Why Kansas City
By Jack Cashill
Courtesy of ingramsonline.com - October 2005
Post-Katrina New Orleans served up something of a national Rorschach. When we looked at its images, we all saw different things, sometimes even wildly different things.
What I saw I don’t imagine many others did—a picture of what Kansas City once was and might have even been today, if not for an unusually rare act of urban redirection.
This tale begins with our own flood, a massive Missouri River flood in the spring of 1903 that left some 22,000 Kansas Citians homeless. These were the literal bottom-dwellers. At the time, they made up more than 10 percent of the metropolitan area.
On the Missouri side, most of those displaced lived in the first ward, the power base of the “King of the First,” Jim Pendergast. As alderman, Pendergast had cultivated their loyalty through a primitive, chicken-in-every-pot form of welfare, and they responded with their votes. Now, they were gone. Jim took this as a sign that real political power would always reside up on the bluffs, in the city’s heart, and so he raised his sights and redirected his energy.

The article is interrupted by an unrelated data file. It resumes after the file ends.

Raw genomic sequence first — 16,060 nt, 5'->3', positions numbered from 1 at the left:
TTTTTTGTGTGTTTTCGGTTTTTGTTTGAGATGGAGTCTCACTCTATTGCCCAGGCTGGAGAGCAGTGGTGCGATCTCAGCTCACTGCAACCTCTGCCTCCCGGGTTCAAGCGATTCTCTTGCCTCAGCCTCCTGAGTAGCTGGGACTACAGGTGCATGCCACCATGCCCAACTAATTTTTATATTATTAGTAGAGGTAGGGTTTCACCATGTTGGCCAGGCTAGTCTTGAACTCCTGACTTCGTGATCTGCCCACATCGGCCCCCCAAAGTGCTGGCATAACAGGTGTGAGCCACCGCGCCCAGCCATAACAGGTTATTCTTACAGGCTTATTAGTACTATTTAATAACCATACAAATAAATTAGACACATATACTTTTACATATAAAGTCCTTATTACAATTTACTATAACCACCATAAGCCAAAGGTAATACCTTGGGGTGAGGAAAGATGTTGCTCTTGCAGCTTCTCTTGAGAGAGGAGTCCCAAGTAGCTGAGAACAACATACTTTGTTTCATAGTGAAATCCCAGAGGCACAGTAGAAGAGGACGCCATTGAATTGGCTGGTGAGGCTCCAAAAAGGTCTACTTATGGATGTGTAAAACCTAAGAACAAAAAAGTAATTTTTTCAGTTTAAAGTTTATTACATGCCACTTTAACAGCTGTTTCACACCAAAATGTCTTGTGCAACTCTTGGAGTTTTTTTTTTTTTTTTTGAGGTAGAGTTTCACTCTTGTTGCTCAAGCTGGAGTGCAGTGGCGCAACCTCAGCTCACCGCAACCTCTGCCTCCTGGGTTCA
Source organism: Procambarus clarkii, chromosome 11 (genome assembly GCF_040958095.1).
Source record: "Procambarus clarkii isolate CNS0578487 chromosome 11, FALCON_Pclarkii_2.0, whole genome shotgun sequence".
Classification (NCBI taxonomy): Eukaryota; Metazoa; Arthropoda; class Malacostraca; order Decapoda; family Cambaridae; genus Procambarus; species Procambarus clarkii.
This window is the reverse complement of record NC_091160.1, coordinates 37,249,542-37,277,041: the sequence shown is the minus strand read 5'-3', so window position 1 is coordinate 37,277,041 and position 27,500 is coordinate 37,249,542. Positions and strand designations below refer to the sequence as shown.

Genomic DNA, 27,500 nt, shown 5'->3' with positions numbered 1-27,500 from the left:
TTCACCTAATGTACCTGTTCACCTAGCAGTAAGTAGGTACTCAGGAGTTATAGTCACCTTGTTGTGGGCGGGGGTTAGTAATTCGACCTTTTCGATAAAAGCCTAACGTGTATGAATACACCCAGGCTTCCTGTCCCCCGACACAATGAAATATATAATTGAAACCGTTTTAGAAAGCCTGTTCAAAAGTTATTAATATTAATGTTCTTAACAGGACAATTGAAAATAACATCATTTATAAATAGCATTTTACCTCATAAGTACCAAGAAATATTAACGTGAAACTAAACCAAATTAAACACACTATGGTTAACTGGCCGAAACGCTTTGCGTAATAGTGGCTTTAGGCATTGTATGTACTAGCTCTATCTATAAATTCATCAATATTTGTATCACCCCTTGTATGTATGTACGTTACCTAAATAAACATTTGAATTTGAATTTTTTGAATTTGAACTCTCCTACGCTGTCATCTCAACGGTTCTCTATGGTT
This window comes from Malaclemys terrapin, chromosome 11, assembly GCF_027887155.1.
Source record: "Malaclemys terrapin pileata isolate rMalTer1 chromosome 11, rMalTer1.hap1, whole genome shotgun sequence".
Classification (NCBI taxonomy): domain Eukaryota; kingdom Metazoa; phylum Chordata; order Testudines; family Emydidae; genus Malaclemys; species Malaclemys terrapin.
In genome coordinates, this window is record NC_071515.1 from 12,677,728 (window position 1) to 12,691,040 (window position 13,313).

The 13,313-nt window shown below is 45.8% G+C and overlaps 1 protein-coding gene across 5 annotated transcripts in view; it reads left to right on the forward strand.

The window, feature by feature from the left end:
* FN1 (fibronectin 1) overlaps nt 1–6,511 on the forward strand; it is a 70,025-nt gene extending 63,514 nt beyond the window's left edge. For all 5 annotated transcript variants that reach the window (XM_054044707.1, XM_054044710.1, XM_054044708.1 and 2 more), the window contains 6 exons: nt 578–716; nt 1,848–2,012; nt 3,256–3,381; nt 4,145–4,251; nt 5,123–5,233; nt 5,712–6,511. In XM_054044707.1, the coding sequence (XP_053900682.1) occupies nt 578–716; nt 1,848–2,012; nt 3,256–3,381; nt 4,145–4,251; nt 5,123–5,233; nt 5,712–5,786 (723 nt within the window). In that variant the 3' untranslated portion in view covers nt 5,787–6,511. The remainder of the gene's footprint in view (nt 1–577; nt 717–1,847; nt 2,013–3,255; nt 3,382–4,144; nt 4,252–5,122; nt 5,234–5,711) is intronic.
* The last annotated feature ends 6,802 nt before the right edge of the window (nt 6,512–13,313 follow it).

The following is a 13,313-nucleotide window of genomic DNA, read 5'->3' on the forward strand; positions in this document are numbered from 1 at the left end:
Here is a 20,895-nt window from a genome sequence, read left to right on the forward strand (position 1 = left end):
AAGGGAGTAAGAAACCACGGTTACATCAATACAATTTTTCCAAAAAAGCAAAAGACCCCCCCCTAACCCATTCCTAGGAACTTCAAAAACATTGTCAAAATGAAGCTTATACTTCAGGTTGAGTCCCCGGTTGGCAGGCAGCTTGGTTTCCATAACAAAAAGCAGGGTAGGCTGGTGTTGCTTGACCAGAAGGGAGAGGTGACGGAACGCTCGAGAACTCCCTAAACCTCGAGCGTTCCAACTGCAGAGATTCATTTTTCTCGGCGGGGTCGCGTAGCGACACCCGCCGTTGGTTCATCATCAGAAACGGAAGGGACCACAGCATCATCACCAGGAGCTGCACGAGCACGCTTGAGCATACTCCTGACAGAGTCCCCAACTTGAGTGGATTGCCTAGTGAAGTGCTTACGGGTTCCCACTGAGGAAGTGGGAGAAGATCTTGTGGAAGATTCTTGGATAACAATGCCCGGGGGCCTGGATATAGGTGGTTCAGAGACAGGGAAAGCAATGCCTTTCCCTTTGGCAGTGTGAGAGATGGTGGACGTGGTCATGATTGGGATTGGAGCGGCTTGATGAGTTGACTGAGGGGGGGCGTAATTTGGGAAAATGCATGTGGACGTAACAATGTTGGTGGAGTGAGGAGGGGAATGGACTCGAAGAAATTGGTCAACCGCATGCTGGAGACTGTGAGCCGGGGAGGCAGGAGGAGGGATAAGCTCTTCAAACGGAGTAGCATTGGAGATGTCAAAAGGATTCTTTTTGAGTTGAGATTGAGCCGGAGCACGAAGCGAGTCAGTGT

Before Pendergast died in 1911, the last person he asked to speak to was Tom Pendergast, the youngest of his nine siblings and the most ambitious. For some years now, Jim had been grooming Tom in the timeless art of acquiring votes. Tom proved a stellar pupil. In the 1914 streetcar election, as many as 99 percent of the voters in the wards he controlled approved a 30-year franchise for the “Met.” To be sure, his help was duly noted.
Tom Pendergast saw his future—and, by extension, the city’s future—in the streetcar. The success of a business and the prosperity of a neighborhood depended on where a streetcar line went, and increasingly that line went where Tom Pendergast and his friends wanted it to go.